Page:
P4P programs have modest impact, need better design
Brian M. Stecher, PhD, and colleagues found that the size and nature of the incentive is an important factor in the overall success of the program. For example, in many healthcare P4P programs, the potential financial rewards represent a small percentage of the overall physician pay and, as a result, may not serve as a strong incentive.
The study found that a strong knowledge base about the drivers of performance helped create consensus about who should be held accountable for what. However, there were often differences of opinion about the desirability and general contours of P4P programs and they are often created in spite of a lack of consensus about key issues.
Conflicts arose regarding the most appropriate people to target for behavioral change through P4P programs. For example, should the focus be on the physician, the practice site, the larger medical group, or an integrated delivery system of physician groups and hospitals? Generally, service providers prefer to be held accountable only for those aspects of service production over which they have clear and direct control.
Designers of P4P programs typically avoided measures that would be very expensive to collect (unless the measures were already captured for some other purpose). For example, the most detailed and complete outcome measures would require costly manual review and data extraction from numerous medical charts; accordingly, many P4P programs instead used less expensive surrogates (e.g., measures of inputs or outputs).
Stecher said there are several elements that contribute to an effective P4P program, including establishing goals that are widely shared among the groups involved in the program, providing clear and observable measures and providing incentives that apply to individuals or organizations that have control over the process.
The study makes several recommendations to developers of performance-based accountability systems, including:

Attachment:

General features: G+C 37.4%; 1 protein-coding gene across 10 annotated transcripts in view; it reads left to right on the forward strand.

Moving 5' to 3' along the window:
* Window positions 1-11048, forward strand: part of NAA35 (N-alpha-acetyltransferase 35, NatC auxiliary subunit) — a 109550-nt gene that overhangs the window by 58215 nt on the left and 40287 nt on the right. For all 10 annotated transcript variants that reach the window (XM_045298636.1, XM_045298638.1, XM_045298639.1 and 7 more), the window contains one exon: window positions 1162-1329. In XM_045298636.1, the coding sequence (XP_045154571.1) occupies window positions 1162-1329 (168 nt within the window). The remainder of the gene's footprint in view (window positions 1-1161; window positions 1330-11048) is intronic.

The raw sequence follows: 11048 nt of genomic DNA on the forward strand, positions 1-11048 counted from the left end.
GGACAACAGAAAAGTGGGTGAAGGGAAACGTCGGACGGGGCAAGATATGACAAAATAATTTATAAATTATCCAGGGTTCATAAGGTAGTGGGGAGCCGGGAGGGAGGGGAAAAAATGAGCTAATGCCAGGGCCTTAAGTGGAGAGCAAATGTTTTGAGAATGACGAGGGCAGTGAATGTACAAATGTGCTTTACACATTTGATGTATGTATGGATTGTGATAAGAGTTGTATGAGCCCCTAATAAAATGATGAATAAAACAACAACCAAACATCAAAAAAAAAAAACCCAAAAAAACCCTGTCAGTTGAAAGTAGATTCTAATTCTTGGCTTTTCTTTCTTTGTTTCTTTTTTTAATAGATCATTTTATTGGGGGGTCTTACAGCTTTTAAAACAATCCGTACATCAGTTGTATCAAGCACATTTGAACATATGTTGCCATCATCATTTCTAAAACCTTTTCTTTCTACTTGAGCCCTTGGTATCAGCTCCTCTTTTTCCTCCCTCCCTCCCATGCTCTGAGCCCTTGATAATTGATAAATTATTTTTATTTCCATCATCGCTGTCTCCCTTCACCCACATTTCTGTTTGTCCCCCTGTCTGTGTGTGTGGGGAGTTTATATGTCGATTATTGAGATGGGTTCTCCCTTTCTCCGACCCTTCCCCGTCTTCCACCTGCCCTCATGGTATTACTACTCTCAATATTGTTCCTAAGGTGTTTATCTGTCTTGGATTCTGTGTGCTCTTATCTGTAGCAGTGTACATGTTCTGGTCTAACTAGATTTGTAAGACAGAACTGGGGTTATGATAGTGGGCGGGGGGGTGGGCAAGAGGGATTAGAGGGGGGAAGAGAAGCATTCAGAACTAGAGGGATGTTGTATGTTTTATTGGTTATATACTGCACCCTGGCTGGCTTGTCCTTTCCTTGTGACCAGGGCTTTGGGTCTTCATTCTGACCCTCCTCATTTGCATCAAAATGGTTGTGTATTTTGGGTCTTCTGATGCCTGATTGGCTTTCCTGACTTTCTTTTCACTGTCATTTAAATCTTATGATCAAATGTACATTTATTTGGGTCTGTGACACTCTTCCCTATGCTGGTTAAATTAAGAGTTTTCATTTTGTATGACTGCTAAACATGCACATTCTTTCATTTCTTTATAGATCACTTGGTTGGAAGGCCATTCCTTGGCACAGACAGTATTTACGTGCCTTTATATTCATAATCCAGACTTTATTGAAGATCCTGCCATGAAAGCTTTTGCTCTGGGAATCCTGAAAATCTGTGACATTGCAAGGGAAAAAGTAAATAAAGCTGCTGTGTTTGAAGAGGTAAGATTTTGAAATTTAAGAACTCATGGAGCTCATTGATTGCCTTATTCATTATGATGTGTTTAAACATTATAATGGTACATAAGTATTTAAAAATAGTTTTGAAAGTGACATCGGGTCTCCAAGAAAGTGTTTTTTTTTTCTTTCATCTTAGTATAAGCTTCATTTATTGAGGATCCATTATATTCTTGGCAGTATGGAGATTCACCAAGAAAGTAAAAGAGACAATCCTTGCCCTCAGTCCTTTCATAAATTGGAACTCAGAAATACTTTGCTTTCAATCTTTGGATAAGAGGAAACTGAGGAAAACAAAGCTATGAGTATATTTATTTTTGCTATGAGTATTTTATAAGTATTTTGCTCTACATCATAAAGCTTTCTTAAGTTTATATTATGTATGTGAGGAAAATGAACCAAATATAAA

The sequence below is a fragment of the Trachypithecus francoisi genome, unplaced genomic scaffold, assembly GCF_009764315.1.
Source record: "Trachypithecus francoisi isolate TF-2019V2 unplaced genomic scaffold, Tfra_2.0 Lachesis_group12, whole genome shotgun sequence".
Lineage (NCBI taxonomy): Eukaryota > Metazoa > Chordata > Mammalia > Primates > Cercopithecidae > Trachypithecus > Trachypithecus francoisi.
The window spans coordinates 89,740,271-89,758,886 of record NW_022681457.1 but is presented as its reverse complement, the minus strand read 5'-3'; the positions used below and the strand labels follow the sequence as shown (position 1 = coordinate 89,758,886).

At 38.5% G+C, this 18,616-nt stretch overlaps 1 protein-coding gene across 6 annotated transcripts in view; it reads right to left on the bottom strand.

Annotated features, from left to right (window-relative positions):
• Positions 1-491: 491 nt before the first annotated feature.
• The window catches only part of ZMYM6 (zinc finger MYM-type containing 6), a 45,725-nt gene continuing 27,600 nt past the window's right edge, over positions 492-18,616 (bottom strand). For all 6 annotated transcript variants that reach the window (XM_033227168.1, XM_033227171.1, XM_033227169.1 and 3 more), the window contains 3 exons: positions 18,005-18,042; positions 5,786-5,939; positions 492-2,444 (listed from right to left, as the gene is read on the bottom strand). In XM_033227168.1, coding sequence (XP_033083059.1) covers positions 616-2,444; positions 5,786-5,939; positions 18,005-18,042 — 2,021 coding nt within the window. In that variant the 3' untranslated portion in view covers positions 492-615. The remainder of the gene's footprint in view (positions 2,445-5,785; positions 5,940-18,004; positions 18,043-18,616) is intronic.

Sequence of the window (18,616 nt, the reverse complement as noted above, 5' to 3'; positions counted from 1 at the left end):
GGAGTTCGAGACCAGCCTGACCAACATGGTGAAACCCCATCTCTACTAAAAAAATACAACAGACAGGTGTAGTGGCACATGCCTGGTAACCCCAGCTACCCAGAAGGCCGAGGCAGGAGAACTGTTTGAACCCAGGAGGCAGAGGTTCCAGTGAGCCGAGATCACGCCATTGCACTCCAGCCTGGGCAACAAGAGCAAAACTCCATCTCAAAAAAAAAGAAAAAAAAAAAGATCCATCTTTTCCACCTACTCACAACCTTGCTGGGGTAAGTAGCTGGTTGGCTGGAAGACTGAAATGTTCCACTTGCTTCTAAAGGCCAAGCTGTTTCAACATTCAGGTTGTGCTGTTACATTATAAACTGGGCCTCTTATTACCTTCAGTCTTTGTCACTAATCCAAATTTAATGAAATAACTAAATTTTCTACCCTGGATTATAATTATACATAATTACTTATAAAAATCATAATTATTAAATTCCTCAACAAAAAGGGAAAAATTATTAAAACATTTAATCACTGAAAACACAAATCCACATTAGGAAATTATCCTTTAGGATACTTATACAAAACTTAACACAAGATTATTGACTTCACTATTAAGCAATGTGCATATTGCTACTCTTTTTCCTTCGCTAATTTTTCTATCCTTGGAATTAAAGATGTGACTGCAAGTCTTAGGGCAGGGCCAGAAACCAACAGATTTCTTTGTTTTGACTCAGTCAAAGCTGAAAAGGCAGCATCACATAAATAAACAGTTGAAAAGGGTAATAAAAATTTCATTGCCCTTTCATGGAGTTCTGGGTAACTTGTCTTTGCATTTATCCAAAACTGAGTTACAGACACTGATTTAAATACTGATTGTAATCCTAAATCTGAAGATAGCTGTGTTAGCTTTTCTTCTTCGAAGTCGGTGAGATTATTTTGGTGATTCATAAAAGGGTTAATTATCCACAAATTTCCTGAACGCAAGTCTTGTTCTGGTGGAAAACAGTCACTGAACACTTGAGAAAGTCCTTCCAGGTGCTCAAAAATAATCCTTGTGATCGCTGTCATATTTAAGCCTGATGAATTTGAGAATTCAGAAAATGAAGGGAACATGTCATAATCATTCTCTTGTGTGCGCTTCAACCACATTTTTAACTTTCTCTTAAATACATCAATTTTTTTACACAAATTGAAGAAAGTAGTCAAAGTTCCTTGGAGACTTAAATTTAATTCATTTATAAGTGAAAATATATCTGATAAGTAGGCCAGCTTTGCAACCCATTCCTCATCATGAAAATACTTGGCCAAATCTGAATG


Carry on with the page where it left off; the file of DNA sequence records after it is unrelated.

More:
- Realize that performance-based accountability systems are not always the best option for improving performance. Designers must consider those factors that may hinder or support a system's effectiveness.
- Determine if the performance measures are at the individual, department or organizational level.
- Make the performance rewards large enough to matter, but not larger than the actual benefit of the improved performance.
- Create measures that people can influence. Do not hold people accountable for problems outside of their control.
- Implement the program in stages to allow for opportunities to modify the program as needed, and to identify and fix shortcomings in the program.
- Monitor and evaluate the program. This is the only way to detect problems and improve the accountability system over time.
The study concludes that P4P programs represent a promising policy option for improving the quality of service-delivery activities in many contexts, and the evidence supports continued experimentation with and adoption of this approach. However, the prospects of effectiveness for a P4P program are highly dependent on the context in which it is to be implemented. Thus, careful attention should be paid to selecting an appropriate design for the P4P program and to monitoring, evaluating, and adjusting the system, as appropriate.
In the U.S., there are more than 40 hospitals and more than 100 physician/medical group P4P programs, according to the study.